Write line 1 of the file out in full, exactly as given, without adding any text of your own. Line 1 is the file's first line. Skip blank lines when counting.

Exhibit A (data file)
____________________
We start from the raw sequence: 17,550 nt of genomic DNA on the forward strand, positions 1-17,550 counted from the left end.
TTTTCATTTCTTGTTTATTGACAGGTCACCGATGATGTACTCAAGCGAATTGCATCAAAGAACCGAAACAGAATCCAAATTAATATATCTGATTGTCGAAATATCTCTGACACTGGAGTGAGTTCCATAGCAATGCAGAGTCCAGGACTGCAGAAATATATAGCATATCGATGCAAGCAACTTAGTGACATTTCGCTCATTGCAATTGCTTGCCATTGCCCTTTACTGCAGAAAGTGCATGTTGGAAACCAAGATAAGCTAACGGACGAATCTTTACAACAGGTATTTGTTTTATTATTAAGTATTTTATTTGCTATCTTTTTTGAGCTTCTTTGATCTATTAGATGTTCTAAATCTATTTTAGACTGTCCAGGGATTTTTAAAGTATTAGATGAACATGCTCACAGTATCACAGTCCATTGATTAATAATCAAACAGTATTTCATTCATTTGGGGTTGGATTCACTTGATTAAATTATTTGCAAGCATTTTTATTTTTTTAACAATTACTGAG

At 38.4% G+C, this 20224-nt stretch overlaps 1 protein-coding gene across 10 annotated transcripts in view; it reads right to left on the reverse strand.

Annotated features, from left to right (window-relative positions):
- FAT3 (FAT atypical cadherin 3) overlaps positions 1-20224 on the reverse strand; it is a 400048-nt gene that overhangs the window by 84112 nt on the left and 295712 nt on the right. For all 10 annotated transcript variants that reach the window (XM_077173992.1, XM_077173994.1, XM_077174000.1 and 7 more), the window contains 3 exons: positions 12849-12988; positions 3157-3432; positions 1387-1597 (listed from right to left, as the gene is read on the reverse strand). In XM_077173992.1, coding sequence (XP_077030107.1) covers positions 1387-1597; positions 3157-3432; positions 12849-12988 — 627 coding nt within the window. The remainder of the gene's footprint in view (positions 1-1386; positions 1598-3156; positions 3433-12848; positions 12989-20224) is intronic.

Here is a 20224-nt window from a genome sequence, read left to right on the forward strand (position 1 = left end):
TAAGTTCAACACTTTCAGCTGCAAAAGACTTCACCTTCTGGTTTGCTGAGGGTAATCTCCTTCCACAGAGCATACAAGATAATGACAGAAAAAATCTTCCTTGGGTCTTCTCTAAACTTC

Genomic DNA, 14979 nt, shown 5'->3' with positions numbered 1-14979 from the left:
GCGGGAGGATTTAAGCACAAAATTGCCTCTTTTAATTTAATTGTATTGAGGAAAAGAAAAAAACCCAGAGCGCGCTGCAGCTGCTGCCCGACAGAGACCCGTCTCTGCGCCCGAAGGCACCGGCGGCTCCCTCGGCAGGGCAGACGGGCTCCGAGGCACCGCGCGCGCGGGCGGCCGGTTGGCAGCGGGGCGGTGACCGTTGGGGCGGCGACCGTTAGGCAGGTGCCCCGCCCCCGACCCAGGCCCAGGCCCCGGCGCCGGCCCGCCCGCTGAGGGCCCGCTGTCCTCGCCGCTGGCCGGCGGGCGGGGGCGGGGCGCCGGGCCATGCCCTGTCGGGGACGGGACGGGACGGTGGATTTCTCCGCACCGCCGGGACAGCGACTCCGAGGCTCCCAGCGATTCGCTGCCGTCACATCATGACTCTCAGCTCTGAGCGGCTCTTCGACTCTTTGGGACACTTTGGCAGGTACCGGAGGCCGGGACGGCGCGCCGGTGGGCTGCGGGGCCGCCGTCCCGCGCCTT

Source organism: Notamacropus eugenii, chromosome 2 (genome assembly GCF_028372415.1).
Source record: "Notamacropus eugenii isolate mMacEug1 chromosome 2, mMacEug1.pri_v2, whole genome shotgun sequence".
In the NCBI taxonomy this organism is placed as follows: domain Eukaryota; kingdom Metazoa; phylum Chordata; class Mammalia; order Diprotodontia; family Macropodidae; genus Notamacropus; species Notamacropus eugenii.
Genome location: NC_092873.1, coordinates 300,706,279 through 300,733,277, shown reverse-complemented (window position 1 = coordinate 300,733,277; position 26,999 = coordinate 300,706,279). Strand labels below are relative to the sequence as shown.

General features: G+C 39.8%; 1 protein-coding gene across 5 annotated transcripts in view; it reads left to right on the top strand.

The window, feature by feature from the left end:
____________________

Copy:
We start from the raw sequence: 17,550 nt of genomic DNA on the forward strand, positions 1-17,550 counted from the left end.